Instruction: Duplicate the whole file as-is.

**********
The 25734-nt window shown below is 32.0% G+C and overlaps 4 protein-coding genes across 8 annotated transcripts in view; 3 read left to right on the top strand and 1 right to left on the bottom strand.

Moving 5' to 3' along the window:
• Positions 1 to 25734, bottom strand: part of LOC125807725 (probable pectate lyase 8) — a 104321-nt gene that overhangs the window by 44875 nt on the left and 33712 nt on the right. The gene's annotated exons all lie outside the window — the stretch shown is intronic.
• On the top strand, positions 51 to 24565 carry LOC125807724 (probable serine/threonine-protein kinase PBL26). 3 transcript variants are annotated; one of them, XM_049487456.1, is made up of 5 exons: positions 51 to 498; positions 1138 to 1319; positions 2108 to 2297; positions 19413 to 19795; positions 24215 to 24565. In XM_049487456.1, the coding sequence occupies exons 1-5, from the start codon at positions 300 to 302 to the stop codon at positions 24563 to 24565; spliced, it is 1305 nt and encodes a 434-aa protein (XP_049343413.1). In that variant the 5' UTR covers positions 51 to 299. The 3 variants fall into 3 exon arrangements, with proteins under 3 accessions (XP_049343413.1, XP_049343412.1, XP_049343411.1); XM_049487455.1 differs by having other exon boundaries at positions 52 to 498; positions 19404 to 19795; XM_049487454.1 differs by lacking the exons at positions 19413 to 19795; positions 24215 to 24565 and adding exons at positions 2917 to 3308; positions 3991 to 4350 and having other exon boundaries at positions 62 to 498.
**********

The 25734-nt window shown below is 32.0% G+C and overlaps 4 protein-coding genes across 8 annotated transcripts in view; 3 read left to right on the top strand and 1 right to left on the bottom strand.

Moving 5' to 3' along the window:
• Positions 1 to 25734, bottom strand: part of LOC125807725 (probable pectate lyase 8) — a 104321-nt gene that overhangs the window by 44875 nt on the left and 33712 nt on the right. The gene's annotated exons all lie outside the window — the stretch shown is intronic.
• On the top strand, positions 51 to 24565 carry LOC125807724 (probable serine/threonine-protein kinase PBL26). 3 transcript variants are annotated; one of them, XM_049487456.1, is made up of 5 exons: positions 51 to 498; positions 1138 to 1319; positions 2108 to 2297; positions 19413 to 19795; positions 24215 to 24565. In XM_049487456.1, the coding sequence occupies exons 1-5, from the start codon at positions 300 to 302 to the stop codon at positions 24563 to 24565; spliced, it is 1305 nt and encodes a 434-aa protein (XP_049343413.1). In that variant the 5' UTR covers positions 51 to 299. The 3 variants fall into 3 exon arrangements, with proteins under 3 accessions (XP_049343413.1, XP_049343412.1, XP_049343411.1); XM_049487455.1 differs by having other exon boundaries at positions 52 to 498; positions 19404 to 19795; XM_049487454.1 differs by lacking the exons at positions 19413 to 19795; positions 24215 to 24565 and adding exons at positions 2917 to 3308; positions 3991 to 4350 and having other exon boundaries at positions 62 to 498.